First, they want the court to find that Vienna’s denial of their application was illegal.  And they they want the court to state that the application is reasonable, that Vienna must reconsider it.  And they want the court to “retain jurisdiction” so that, in some many words, Vienna doesn’t find some technicality for denying this again.

Oh, and they want $30M plus all legal and court costs, as compensation for Vienna violating the Virginia Fair Housing Law.    As a lay person, it’s hard for me to tell whether they are kidding about that or not.  Is that just to make sure they got the Town’s attention, or do they really think the Town ought to be slapped with a $30M penalty over this.

Just back-of-the-envelope, I would guess that $30M is about on a par with the net present value of the profits Sunrise would expect to earn over the lifetime of that Maple Avenue facility.  And so while that seems like a large number, this is, after all, U.S. health care.  And in that context, maybe $30M is not so outrageous after all.

Looks like they also want a jury trial over this, if it comes to that.

All I can say is, that $30M sure got my attention.  That amount is on a par with the Town’s annual operating budget.  It would amount to about $2,000 for every man, woman, and child in Vienna.

In general, the value of the penalty is in keeping with the apparent quality of the complaint.  Unlike many legal documents, this one tells a pretty clear story.  It appears to be well-written, it has some clear basis in fact, it has some clear links to the law.  And I expect that the toxic combination of large damages, and the claim of age discrimination, will get Vienna the type of attention that no small town wants to have.


Postscript

I’ve spent an awful lot of time in Town meetings this past year.  I have now gone back over some of the direct quotes in the complaint, and my take is, I believe Sunrise took many of those quotes out of context.  They seem damning, as presented by Sunrise, but really were not so, if taken in the context of the discussion leading up to them.   Fundamentally, I think out Town Council members were not quoted in a fair manner.  In particular, some quotes from Councilman Noble were, to my recollection, made in the context of a discussion of pedestrian safety issues, not in the context of denying elderly people the right to live in Vienna.  (He is, after all, a transportation engineer.)  I believe that a similar quote from Councilman Springsteen — a guy who has served many years with the Vienna VFD — was also in the context of pedestrian safety, not in the context of having a “vibrant” Maple Avenue.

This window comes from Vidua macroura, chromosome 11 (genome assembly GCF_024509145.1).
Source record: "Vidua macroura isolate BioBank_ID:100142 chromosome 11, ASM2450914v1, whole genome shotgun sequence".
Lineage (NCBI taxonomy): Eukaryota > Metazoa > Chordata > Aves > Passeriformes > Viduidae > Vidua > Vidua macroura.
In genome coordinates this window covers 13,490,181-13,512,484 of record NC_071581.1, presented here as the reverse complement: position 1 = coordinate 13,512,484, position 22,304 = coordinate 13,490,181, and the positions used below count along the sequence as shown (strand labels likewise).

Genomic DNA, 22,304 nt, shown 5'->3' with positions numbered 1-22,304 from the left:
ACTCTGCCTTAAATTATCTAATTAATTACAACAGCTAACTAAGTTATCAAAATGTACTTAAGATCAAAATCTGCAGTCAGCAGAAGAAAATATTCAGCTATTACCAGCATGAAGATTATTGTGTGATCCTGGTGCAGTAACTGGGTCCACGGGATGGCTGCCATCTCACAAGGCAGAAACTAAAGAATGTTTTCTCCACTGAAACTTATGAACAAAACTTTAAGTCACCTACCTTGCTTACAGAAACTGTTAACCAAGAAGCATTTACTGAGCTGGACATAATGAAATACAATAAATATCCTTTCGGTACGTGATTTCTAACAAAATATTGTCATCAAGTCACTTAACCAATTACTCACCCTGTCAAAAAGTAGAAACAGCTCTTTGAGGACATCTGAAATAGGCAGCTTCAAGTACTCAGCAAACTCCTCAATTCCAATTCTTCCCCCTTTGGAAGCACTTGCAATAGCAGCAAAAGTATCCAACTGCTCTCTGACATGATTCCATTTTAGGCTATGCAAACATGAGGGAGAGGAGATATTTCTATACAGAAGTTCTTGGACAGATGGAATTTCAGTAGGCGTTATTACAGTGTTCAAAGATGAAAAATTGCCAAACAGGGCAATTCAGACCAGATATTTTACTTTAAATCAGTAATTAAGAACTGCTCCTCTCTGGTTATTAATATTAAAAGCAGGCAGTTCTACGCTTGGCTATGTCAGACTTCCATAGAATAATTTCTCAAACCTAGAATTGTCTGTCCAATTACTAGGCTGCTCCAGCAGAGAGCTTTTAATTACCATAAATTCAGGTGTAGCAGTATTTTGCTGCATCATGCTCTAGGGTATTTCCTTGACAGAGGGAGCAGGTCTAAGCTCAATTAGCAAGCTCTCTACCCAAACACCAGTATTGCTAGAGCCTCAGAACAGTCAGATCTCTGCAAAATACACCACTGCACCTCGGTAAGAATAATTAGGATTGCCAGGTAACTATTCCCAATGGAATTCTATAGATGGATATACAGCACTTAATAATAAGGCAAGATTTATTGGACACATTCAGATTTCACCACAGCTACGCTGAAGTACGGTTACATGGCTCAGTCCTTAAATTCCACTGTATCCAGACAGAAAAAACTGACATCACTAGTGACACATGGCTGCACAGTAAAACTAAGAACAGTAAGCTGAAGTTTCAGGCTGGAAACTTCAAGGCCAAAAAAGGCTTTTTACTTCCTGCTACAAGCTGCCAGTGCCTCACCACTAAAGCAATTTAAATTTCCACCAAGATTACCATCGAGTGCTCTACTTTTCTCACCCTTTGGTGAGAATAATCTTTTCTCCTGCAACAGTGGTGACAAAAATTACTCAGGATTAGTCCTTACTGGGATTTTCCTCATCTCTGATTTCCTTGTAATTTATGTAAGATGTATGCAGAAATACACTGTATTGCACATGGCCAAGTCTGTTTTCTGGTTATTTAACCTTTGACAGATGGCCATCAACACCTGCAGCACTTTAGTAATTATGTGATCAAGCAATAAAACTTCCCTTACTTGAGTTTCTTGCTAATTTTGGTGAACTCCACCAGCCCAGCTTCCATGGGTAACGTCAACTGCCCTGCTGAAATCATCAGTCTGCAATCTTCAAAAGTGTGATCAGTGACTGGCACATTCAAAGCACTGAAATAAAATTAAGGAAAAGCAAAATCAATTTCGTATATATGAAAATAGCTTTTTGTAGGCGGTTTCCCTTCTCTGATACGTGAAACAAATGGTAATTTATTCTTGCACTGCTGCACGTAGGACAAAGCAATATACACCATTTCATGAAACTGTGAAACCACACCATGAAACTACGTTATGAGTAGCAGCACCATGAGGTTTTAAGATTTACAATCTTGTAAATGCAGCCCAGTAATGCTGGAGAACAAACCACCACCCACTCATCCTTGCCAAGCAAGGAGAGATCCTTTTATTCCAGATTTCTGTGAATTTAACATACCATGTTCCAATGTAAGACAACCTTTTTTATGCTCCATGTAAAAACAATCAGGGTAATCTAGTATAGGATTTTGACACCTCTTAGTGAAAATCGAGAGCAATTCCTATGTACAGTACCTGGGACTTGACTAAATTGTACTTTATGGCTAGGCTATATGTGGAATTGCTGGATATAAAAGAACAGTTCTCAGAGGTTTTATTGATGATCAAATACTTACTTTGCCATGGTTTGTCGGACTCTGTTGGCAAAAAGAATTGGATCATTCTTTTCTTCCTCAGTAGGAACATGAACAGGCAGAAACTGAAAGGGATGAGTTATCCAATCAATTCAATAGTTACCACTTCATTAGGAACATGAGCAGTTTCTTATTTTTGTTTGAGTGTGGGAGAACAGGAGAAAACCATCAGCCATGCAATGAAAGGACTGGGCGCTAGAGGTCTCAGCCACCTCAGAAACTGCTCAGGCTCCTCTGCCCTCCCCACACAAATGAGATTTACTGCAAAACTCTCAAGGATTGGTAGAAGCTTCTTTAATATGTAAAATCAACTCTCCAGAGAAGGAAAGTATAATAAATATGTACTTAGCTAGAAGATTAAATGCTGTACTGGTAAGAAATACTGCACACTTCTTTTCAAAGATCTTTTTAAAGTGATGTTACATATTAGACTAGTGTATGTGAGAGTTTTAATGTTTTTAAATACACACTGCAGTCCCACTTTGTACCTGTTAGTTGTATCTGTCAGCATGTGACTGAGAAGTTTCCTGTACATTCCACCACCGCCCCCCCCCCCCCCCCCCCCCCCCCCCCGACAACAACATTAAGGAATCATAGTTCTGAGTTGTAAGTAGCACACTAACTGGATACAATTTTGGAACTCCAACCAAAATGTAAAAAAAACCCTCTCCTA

I can’t say that the Town can defend each and every thing that it did.  I certainly thought that the decision was pretty screwball, at that time, and I’ve said so publicly here.  So, a goofy decision, for sure, as far as I could tell.  But slamming individual Town Council members as being anti-elderly, based on out-of-context quotes — I don’t find that to be an accurate reflection of reality.  At least, not in most of the cases that I looked at.

Next, we can always think of ways in which the Town could make this worse.  E.g., if they deny Sunrise in an “arbitrary and capricious” fashion, and then let one of the favored local developers pick up that property — that would make them look guilty as sin.  Make it look like the “arbitrary and capricious” decision was made with the intention of favoring some other developer.  Whether it was or not.  So let’s hope that’s not part of the trajectory forward.

Finally, I still can’t figure out why Sunrise wants to build on this lot anyway, other than for the ability to have a building on Maple Avenue, passed by 33,000 cars a day.  This is a difficult lot to build on, given the various storm and sanitary sewers that pass under it.  And it would be a very tight fit for Sunrise in any case, with the highest number of beds per acre (Post #279) of any Northern Virginia Sunrise facility.  But want it they do, and they appear to be quite serious about suing the Town for the right to build there.